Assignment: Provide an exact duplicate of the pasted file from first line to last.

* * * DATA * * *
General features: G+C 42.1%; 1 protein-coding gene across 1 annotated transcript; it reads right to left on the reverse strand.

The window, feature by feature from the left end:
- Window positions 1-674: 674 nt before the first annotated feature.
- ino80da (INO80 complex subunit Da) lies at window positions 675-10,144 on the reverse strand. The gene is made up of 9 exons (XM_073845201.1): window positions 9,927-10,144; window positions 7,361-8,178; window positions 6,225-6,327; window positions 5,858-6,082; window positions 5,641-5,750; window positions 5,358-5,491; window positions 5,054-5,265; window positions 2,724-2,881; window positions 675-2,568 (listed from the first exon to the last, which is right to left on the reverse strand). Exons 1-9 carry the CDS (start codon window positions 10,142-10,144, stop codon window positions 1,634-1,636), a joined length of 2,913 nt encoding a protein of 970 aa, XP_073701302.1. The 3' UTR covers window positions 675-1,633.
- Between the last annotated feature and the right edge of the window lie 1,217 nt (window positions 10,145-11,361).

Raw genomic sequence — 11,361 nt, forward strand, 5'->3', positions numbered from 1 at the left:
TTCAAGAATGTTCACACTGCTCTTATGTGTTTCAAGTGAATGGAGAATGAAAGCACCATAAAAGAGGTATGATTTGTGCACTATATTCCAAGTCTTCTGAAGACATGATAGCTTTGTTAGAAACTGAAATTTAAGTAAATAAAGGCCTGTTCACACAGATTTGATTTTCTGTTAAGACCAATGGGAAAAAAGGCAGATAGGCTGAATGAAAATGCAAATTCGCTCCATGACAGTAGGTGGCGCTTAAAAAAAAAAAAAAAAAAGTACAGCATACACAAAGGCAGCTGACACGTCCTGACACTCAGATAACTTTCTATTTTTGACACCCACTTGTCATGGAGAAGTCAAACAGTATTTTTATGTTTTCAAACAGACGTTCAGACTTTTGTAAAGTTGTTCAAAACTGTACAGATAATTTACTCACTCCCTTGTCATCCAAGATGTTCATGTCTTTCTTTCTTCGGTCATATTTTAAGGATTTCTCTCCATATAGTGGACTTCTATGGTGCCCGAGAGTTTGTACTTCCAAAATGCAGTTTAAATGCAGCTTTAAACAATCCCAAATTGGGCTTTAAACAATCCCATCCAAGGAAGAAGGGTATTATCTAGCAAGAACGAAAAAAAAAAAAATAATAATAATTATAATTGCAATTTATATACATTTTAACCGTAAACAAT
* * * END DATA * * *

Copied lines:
General features: G+C 42.1%; 1 protein-coding gene across 1 annotated transcript; it reads right to left on the reverse strand.

The window, feature by feature from the left end:
- Window positions 1-674: 674 nt before the first annotated feature.
- ino80da (INO80 complex subunit Da) lies at window positions 675-10,144 on the reverse strand. The gene is made up of 9 exons (XM_073845201.1): window positions 9,927-10,144; window positions 7,361-8,178; window positions 6,225-6,327; window positions 5,858-6,082; window positions 5,641-5,750; window positions 5,358-5,491; window positions 5,054-5,265; window positions 2,724-2,881; window positions 675-2,568 (listed from the first exon to the last, which is right to left on the reverse strand). Exons 1-9 carry the CDS (start codon window positions 10,142-10,144, stop codon window positions 1,634-1,636), a joined length of 2,913 nt encoding a protein of 970 aa, XP_073701302.1. The 3' UTR covers window positions 675-1,633.
- Between the last annotated feature and the right edge of the window lie 1,217 nt (window positions 10,145-11,361).

Raw genomic sequence — 11,361 nt, forward strand, 5'->3', positions numbered from 1 at the left:
TTCAAGAATGTTCACACTGCTCTTATGTGTTTCAAGTGAATGGAGAATGAAAGCACCATAAAAGAGGTATGATTTGTGCACTATATTCCAAGTCTTCTGAAGACATGATAGCTTTGTTAGAAACTGAAATTTAAGTAAATAAAGGCCTGTTCACACAGATTTGATTTTCTGTTAAGACCAATGGGAAAAAAGGCAGATAGGCTGAATGAAAATGCAAATTCGCTCCATGACAGTAGGTGGCGCTTAAAAAAAAAAAAAAAAAAGTACAGCATACACAAAGGCAGCTGACACGTCCTGACACTCAGATAACTTTCTATTTTTGACACCCACTTGTCATGGAGAAGTCAAACAGTATTTTTATGTTTTCAAACAGACGTTCAGACTTTTGTAAAGTTGTTCAAAACTGTACAGATAATTTACTCACTCCCTTGTCATCCAAGATGTTCATGTCTTTCTTTCTTCGGTCATATTTTAAGGATTTCTCTCCATATAGTGGACTTCTATGGTGCCCGAGAGTTTGTACTTCCAAAATGCAGTTTAAATGCAGCTTTAAACAATCCCAAATTGGGCTTTAAACAATCCCATCCAAGGAAGAAGGGTATTATCTAGCAAGAACGAAAAAAAAAAAAATAATAATAATTATAATTGCAATTTATATACATTTTAACCGTAAACAAT